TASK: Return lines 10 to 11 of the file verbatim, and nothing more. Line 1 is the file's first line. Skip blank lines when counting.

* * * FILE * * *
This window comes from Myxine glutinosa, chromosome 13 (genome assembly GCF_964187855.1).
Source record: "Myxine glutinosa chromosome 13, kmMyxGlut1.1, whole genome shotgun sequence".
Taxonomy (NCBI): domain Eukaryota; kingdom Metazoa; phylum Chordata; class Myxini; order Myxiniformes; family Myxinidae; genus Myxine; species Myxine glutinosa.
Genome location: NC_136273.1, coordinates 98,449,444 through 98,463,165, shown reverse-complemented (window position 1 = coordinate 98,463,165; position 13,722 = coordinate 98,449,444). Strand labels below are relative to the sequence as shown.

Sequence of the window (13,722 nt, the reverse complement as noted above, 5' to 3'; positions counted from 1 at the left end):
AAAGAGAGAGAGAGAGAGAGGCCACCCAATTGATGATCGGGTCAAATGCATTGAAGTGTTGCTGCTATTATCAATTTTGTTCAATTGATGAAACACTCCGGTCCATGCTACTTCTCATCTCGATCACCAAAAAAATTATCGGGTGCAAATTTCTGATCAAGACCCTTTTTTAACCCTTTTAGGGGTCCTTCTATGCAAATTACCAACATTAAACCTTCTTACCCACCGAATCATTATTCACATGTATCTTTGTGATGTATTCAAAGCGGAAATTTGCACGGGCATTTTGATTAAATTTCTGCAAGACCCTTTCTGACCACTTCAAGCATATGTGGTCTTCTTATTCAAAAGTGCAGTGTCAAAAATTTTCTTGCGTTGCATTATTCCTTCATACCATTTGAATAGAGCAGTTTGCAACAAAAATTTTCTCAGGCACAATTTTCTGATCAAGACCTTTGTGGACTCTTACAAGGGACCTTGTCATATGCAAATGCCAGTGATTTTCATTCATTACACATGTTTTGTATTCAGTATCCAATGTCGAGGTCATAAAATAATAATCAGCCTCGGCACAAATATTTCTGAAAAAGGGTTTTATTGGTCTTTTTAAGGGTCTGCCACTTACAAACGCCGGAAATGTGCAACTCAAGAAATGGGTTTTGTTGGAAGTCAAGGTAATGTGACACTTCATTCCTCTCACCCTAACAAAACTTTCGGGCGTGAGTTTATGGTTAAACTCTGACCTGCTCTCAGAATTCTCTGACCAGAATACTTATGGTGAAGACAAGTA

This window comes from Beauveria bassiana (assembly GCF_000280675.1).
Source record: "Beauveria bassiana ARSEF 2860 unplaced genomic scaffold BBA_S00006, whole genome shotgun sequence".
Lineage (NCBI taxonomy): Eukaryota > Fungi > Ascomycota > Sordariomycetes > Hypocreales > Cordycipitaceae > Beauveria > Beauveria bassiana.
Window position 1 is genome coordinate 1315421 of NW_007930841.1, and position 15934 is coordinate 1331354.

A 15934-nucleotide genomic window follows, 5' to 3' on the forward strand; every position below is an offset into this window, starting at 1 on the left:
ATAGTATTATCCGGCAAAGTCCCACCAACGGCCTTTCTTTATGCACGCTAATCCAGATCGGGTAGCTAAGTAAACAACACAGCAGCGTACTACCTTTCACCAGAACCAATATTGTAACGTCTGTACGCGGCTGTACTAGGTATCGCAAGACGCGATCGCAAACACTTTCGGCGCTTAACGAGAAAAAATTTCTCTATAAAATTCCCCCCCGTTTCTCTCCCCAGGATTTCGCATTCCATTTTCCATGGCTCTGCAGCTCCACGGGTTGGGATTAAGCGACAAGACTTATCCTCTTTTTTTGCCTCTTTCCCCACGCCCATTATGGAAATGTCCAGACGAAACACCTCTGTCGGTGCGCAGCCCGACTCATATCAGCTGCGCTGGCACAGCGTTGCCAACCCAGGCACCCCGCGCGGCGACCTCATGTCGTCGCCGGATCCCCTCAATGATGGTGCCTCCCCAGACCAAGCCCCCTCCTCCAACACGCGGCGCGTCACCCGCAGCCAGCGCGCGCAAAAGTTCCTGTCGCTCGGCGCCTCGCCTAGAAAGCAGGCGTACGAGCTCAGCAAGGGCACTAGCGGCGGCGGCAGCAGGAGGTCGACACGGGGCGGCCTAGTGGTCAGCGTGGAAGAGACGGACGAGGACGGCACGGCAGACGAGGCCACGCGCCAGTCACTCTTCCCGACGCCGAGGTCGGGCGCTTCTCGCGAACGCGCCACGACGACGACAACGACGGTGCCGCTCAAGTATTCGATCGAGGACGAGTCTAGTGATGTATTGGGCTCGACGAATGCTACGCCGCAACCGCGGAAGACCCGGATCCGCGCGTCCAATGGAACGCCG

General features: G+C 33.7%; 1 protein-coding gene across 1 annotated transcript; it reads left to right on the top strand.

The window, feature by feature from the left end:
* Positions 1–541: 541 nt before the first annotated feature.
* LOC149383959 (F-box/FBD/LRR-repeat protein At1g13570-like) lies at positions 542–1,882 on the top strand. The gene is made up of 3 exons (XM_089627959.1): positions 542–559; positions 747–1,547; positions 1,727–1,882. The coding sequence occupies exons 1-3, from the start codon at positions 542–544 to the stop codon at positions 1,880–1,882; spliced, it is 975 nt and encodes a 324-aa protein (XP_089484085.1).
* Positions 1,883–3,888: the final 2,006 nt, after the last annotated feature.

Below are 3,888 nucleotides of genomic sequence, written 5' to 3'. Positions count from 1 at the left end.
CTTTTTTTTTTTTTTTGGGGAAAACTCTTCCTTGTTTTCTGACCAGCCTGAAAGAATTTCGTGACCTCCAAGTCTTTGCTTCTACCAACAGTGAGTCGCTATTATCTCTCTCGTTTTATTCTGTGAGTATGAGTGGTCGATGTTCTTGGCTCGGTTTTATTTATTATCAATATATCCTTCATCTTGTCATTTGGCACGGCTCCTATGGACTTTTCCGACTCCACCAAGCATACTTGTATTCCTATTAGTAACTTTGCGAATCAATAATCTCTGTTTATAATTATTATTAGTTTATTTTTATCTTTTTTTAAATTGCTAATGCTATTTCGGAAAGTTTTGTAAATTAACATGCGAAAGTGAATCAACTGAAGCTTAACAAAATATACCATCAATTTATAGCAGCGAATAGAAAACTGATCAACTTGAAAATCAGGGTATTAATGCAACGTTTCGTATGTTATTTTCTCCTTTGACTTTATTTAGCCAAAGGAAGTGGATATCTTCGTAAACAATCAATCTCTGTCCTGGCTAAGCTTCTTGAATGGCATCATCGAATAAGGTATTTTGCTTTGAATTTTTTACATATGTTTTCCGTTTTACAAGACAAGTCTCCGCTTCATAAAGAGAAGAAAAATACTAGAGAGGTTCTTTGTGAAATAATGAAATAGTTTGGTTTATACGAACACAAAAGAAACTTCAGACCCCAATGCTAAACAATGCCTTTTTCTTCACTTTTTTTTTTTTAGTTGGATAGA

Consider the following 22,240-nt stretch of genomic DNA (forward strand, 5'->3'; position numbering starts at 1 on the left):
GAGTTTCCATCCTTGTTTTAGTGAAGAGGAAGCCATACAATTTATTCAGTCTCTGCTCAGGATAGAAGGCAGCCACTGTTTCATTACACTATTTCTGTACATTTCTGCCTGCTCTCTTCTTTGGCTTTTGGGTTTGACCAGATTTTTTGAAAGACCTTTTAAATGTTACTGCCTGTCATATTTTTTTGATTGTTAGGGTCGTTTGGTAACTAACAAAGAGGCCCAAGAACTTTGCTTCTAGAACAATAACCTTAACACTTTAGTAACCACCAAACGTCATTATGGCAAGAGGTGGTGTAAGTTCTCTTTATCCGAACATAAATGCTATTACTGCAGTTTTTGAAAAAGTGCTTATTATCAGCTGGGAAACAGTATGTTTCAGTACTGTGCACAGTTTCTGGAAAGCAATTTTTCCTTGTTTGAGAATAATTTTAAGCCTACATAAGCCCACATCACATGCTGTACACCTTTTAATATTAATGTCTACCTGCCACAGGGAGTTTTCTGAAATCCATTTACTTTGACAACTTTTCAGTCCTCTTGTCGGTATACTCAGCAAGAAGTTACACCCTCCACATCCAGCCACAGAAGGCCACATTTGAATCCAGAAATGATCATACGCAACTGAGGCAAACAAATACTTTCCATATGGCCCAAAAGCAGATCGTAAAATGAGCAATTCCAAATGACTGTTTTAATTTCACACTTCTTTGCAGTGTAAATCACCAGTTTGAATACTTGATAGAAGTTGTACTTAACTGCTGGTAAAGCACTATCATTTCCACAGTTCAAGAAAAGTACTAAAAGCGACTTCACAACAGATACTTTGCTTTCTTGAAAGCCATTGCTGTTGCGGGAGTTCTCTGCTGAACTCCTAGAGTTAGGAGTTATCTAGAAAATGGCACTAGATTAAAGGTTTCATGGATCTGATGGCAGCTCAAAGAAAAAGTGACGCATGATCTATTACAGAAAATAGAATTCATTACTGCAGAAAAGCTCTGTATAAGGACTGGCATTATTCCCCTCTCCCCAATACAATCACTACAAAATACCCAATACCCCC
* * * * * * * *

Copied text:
Window position 1 is genome coordinate 1315421 of NW_007930841.1, and position 15934 is coordinate 1331354.

A 15934-nucleotide genomic window follows, 5' to 3' on the forward strand; every position below is an offset into this window, starting at 1 on the left: